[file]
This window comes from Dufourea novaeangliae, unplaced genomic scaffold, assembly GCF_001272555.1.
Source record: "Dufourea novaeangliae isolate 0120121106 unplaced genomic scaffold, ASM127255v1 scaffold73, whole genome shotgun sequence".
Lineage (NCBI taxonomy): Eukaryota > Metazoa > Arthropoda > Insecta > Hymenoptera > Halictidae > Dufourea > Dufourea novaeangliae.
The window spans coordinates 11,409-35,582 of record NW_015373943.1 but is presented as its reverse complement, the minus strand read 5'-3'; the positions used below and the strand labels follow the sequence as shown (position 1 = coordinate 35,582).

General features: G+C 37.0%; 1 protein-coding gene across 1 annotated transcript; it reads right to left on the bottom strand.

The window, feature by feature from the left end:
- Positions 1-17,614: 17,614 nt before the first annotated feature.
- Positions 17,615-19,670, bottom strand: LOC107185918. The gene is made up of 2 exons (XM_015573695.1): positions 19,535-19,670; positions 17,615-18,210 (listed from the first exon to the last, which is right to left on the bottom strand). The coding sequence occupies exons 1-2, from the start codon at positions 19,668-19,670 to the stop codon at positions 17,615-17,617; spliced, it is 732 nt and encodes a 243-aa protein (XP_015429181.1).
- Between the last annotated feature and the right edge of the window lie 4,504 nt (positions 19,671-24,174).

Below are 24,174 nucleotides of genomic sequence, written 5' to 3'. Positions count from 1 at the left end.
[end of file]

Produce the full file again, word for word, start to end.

This window comes from Dufourea novaeangliae, unplaced genomic scaffold, assembly GCF_001272555.1.
Source record: "Dufourea novaeangliae isolate 0120121106 unplaced genomic scaffold, ASM127255v1 scaffold73, whole genome shotgun sequence".
Lineage (NCBI taxonomy): Eukaryota > Metazoa > Arthropoda > Insecta > Hymenoptera > Halictidae > Dufourea > Dufourea novaeangliae.
The window spans coordinates 11,409-35,582 of record NW_015373943.1 but is presented as its reverse complement, the minus strand read 5'-3'; the positions used below and the strand labels follow the sequence as shown (position 1 = coordinate 35,582).

General features: G+C 37.0%; 1 protein-coding gene across 1 annotated transcript; it reads right to left on the bottom strand.

The window, feature by feature from the left end:
- Positions 1-17,614: 17,614 nt before the first annotated feature.
- Positions 17,615-19,670, bottom strand: LOC107185918. The gene is made up of 2 exons (XM_015573695.1): positions 19,535-19,670; positions 17,615-18,210 (listed from the first exon to the last, which is right to left on the bottom strand). The coding sequence occupies exons 1-2, from the start codon at positions 19,668-19,670 to the stop codon at positions 17,615-17,617; spliced, it is 732 nt and encodes a 243-aa protein (XP_015429181.1).
- Between the last annotated feature and the right edge of the window lie 4,504 nt (positions 19,671-24,174).

Below are 24,174 nucleotides of genomic sequence, written 5' to 3'. Positions count from 1 at the left end.